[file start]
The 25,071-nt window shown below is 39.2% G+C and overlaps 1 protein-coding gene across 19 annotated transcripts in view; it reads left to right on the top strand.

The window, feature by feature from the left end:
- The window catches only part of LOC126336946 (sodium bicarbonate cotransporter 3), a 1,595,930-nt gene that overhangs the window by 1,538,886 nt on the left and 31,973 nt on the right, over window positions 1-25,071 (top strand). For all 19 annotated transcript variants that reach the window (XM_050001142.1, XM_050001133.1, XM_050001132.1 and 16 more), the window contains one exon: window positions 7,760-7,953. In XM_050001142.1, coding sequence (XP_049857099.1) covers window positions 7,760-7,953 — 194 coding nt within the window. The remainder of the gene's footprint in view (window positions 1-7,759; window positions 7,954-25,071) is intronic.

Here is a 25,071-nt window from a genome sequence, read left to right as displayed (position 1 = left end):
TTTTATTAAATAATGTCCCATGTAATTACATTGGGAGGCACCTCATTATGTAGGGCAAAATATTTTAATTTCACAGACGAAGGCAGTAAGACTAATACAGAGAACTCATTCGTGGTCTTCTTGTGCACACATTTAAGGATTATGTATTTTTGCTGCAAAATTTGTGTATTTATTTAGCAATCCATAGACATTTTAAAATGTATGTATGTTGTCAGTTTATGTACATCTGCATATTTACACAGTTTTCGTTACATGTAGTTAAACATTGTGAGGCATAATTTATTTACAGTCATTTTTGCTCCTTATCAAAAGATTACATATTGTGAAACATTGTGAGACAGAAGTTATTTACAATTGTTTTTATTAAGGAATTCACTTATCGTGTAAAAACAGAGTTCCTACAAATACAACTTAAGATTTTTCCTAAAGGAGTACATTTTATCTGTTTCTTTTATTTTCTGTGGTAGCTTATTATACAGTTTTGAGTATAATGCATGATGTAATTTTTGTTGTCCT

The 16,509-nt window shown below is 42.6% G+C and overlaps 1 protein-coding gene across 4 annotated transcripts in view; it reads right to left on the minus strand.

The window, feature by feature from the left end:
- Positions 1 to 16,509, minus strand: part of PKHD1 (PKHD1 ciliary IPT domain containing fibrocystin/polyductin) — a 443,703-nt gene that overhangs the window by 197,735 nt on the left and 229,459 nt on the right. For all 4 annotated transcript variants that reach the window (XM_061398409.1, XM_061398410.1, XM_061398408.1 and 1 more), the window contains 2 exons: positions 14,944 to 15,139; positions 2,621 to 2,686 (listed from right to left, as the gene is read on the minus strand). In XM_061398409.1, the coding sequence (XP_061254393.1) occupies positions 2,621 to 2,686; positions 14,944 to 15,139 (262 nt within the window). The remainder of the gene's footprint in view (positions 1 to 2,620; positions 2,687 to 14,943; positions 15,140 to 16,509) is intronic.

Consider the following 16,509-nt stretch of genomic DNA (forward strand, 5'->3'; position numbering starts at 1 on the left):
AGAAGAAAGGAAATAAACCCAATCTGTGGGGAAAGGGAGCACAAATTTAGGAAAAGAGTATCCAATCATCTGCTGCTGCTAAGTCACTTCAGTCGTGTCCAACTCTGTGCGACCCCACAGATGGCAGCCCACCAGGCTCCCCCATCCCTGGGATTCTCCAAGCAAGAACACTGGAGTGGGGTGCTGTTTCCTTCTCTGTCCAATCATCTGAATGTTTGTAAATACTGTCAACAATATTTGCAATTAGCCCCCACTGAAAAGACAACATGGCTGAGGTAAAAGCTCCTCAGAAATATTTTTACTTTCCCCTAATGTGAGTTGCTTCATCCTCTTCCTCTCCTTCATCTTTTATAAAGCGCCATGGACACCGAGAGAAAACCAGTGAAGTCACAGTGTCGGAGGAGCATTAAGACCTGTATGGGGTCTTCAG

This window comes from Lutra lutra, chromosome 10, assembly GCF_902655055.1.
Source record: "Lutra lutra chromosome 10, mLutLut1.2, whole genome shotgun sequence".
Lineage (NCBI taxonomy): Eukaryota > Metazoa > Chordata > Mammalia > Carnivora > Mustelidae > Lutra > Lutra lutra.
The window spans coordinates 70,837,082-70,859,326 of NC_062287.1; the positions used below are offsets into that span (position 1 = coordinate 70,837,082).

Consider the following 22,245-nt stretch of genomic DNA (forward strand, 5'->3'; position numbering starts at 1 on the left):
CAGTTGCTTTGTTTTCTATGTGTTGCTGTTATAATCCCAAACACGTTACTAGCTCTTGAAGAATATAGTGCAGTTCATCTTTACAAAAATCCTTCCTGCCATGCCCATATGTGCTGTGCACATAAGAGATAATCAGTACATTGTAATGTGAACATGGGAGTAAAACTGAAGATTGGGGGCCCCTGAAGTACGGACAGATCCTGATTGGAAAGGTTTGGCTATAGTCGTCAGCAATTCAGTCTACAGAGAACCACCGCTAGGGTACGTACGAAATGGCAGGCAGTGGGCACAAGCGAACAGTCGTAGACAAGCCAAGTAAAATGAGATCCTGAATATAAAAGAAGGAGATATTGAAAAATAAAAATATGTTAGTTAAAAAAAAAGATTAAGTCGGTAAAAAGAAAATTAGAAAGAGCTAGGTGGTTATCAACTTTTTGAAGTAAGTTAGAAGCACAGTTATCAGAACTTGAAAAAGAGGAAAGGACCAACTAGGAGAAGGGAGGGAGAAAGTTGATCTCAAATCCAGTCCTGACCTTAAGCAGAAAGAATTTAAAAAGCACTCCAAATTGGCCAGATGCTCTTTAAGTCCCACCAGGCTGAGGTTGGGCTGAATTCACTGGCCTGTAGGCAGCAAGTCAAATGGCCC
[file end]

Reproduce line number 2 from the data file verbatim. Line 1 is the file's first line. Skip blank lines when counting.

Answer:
The window, feature by feature from the left end: